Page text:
Today we must accept, in our western social framework, that advertising is fired against the target-receiver by appealing to emotions so that they are not aware and perceive it without question.

We are not aware of advertising manipulation, when it exists, due to the consistency of four factors in which we believe, but which in reality are nothing but false myths: freedom, rationality, awareness and objective perception.

Through the use of subliminal messages, advertising creators can transmit information that is supposed to be sufficiently “camouflaged”, received unconsciously, to provoke consumerist emotions and desires.

The use of psychology and neurosciences within the framework of marketing techniques makes it easy to create messages for the public sector to whom the advertised product or service is directed, very highly “filtered”, made almost to measure.

The machinery that penetrates human cognition has been created to lead it to think, feel and act in the proposed way. Of course, this manipulation has been denounced, criticized and even restricted in the legal system in some cases (such as in France), but it is practiced, and only the values ​​and the ethical code of advertisers can stop its penetration in the markets by refusing to certain uses.

HOW TO AVOID COMPULSIVE SHOPPING

Have you ever bought clothes that you will not wear, food that you do not really want, a device with so many functions that you will never use? If it has happened to you, it is that you have bought from strictly emotion.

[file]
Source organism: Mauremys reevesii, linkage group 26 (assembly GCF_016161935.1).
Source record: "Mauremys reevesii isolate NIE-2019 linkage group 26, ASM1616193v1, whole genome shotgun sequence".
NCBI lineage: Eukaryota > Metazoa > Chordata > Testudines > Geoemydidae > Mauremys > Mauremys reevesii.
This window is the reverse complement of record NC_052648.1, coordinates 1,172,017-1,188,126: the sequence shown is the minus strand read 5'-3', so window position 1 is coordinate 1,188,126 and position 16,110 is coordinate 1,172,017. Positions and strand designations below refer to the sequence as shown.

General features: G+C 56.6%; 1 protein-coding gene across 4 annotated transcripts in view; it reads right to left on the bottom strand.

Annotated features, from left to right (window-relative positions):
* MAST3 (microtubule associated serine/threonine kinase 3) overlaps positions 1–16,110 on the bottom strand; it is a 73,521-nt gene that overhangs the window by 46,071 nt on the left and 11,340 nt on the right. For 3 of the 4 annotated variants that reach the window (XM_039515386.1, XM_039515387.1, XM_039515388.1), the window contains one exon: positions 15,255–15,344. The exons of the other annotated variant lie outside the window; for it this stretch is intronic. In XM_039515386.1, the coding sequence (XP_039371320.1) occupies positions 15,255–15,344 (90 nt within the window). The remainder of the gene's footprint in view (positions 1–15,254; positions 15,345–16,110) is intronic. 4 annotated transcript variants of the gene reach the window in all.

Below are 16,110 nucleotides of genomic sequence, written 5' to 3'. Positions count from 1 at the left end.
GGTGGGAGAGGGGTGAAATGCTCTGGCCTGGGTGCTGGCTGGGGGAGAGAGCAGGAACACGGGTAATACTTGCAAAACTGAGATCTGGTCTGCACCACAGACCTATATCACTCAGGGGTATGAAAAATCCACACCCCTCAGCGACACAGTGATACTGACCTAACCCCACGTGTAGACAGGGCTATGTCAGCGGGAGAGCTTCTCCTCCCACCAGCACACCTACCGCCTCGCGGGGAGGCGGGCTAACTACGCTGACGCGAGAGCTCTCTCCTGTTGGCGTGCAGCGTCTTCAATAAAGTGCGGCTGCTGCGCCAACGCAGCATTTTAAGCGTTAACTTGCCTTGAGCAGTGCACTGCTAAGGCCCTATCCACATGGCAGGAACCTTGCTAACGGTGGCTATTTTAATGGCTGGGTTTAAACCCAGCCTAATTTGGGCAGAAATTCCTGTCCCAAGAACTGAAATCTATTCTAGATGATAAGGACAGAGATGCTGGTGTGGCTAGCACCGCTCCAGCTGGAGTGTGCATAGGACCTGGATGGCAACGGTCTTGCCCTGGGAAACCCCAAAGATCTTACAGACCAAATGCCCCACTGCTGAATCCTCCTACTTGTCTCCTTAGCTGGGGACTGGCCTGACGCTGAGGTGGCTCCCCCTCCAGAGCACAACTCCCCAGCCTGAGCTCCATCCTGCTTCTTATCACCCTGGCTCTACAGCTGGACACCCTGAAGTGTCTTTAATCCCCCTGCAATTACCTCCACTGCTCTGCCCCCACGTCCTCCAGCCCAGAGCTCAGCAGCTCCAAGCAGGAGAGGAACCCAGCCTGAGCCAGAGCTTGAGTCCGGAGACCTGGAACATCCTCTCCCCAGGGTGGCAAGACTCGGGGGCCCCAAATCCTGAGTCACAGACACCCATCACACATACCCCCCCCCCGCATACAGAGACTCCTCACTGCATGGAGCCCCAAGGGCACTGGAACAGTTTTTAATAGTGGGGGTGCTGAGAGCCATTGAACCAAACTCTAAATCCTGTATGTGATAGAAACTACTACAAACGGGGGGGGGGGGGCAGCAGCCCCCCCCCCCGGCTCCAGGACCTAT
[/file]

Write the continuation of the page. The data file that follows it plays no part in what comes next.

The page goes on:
If neuroscience techniques are put at the service of marketing to help sneak a message through the crack that directly affects emotion and hits where the spring of the buying action, even compulsive, is triggered, it is well that we defend ourselves by shielding it with a protective shield that our cortex provides, right?

And how is it done? The option of going shopping with a neuroscientist “polygraph in hand” seems complicated to us. He would warn us if it is the left prefrontal cortex (“like”) or the right (“dislike”) that has just been activated when reading “last days / offer” or when observing the scenery mounted to sell a bag.

The key is to get rational. There is no other recipe than to lower the threshold of empathy and raise the threshold of rationality. You could ask yourself these questions:

  • What specifically do I need this product (or service) for? Does it really live up to my expectations?
  • ¿ What alternatives I know that offer the same or something, or to compensate me purchase (not only price: after sales service, arrangements)?
  • Analyzing various factors, what is the quality / price ratio?
  • If you had a really tight budget, how far would you be willing to put in an effort to buy it? ¿ At what cost prioritize product over another?
  • Can I wait for tomorrow or do I really have to make the decision now ?
  • Can I imagine the cost of advertising in the price? Other brands that do not advertise, what is their price?

Relativize. Of course, if we ask ourselves if we will really be happier when purchasing the product, the question may lead us to a huge answer-lie, so it is better not to mix “fantasy” with a purchase decision, at the risk of having a huge disappointment. Buying almost never brings happiness. Another thing is the compulsive purchase indicative of the existence of a true disorder.

MindFixes Staffhttp://mindfixes.com
MindFixes is dedicated to promoting mental health, preventing mental disorders and advocating, educating, and serving all people with mental and substance use conditions. MindFixes is determined to persevere, learn, grow, love and laugh through our wellness journey and we invite all to join.